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From Jacksonville Beach, FL

Thursday, July 28, 2011

Age has taken my beauty, but not my youth

My two sisters and I when we were young and thin.
I've always referred to this as the "Three Graces" after
the Greek statue.   

               Gather ye rosebuds while ye may,
                 Old time is still a-flying;
                And this same flower that smiles today,
                   Tomorrow will be dying.
                (Robert Herrick, "To the Virgins, to Make Much of Time")
               But at my back I always hear
               Time's winge'd chariot hurrying near
               And yonder all before us lie
               Deserts of vast eternity.
              (Andrew Marvell, "To His Coy Mistress")

       When I used to discuss the full version of these poems with my high school students, I
always knew they did not relate very much to the brevity of life implicit in the meaning.  They did understand, however, that both poems were written by men hoping to convince their ladies to make the most of time to love, the carpe diem (seize the day) idea.
        Now that I'm an old retired teacher, I understand even better that time passes quickly and that youth and beauty are brief. I think of the lines from these poems sometimes 
when I look in the mirror and when I see my beautiful grandchilden and young neighbors.  They don't know how beautiful their youth is. I didn't either at their ages.  For me, looking at old photos and not remembering looking so young is a terrible reminder of time's passage. Aging is a dilemma of our lives and part of the human condition written about so often.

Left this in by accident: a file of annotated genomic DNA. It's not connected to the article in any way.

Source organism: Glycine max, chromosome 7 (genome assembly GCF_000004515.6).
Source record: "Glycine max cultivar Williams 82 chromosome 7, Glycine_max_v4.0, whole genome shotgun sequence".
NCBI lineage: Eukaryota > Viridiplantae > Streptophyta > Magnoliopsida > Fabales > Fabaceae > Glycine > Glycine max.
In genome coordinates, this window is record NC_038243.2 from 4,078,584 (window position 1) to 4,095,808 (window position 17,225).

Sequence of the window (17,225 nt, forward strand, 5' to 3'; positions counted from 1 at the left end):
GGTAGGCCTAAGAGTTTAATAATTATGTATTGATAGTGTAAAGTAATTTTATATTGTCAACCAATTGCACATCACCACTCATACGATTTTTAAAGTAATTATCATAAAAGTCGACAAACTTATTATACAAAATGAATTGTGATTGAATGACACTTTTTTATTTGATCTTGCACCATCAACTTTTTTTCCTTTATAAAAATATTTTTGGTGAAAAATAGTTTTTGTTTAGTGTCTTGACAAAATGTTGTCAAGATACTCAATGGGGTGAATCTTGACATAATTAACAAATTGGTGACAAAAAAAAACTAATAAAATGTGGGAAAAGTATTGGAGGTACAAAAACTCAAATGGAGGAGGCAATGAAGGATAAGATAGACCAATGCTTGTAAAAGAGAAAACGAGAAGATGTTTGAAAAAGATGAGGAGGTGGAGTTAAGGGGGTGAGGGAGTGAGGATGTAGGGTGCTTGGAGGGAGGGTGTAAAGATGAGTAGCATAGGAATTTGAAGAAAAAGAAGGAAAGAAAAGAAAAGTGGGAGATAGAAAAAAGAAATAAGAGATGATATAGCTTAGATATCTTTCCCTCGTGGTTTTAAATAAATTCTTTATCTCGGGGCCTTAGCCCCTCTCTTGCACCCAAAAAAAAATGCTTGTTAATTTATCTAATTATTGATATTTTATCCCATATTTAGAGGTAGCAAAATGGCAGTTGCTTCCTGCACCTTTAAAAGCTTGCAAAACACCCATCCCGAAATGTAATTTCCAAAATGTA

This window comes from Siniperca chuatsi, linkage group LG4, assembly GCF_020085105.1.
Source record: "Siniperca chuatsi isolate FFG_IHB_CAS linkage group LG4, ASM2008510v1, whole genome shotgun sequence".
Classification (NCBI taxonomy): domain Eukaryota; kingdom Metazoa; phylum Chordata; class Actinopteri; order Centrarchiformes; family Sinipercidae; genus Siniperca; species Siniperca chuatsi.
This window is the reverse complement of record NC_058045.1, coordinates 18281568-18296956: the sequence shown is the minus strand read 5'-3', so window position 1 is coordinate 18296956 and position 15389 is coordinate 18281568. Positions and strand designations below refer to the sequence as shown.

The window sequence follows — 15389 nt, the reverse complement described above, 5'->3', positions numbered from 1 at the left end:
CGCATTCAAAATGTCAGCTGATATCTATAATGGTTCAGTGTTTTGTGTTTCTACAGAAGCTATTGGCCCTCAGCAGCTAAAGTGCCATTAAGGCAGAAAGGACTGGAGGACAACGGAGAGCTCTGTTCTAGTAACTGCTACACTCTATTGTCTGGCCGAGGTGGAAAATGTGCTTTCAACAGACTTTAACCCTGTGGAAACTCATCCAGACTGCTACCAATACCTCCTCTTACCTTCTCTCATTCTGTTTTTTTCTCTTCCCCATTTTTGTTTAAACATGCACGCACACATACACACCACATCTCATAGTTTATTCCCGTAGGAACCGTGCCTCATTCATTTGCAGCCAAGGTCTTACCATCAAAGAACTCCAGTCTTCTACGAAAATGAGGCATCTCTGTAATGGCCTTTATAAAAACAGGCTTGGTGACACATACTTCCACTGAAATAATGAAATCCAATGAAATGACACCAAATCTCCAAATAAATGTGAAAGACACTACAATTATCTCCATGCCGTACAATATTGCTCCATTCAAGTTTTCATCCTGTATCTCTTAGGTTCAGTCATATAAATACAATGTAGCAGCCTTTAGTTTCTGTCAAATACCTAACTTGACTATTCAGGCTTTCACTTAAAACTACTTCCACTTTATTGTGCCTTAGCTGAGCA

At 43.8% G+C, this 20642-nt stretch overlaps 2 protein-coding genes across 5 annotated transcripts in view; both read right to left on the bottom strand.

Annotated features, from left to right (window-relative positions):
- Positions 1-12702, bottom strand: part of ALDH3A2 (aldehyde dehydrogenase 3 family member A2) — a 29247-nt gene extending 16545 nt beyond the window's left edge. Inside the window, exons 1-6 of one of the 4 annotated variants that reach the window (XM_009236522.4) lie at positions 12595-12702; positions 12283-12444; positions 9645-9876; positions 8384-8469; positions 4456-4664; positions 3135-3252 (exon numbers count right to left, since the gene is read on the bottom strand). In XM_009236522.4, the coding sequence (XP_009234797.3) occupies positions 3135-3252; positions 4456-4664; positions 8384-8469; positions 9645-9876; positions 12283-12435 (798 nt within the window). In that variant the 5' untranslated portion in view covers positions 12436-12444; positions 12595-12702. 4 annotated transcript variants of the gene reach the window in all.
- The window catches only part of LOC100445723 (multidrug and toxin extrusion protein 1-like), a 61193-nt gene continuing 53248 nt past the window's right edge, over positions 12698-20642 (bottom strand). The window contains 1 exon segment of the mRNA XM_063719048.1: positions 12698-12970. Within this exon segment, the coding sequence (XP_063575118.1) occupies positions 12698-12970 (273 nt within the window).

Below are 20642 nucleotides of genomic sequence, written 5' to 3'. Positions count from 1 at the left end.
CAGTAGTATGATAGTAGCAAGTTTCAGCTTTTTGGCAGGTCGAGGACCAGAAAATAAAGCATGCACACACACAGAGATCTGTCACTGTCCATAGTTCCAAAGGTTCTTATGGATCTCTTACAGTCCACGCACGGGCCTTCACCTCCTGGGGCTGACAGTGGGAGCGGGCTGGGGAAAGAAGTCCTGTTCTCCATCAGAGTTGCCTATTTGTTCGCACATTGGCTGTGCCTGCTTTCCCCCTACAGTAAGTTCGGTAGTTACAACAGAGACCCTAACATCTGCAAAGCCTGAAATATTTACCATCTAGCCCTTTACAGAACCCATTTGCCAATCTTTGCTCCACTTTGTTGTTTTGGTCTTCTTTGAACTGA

We've all seen favorite, aging celebrities trying to hold onto youth through surgery and drastic weight loss.  Most of us try to thwart age with hair dye, moisturizers, exercise, and we can hold off the appearance of age for a while, but eventually, time has its way.  Our appearance changes, our lifestyles change, our family and friends die.  How can we reconcile these things and maintain happiness.
     We can say that we must simply enjoy the time we have left.  Perhaps this is the only solution.  I have found more personal tolerance in aging.  I am more accepting of differences in people and situations.  I've developed a sort of laissez-faire attitude regarding the attitudes of other people. Let them think what they will, and let me think as I will.  Perhaps the only exception is in politics.  I've become more political.  Yes, liberal political, which amazing to me, is now a sort of dirty word.  
      And appearance.  What do we do about the look of age.  Like it or not, no matter what we 
do, we will lose our youthful figures, skin, hair and even our lithe movements.  At this moment, and that may change tomorrow, I try to look the best I can by keeping up with hair and clothing styles and maintaining a reasonable weight, not too fat, not too skinny.   It is not necessary to go to drastic measures.  Most are fleeting, anyway.  Face and body lifts eventually fail. 
      I think youth wants to control life more than age does, but you do learn with time, that life is not controllable. This not needing to struggle so hard to keep up, to get ahead, to "make it " is
the comfortable aspect of aging.  Tolerance and acceptance of new ideas are considered the territory of youth.  If that is true, then having those attitudes as we age is a return to youthful idealism, but with some wisdom.  Then, okay, that being the case, age has taken my beauty, but not my youth. 

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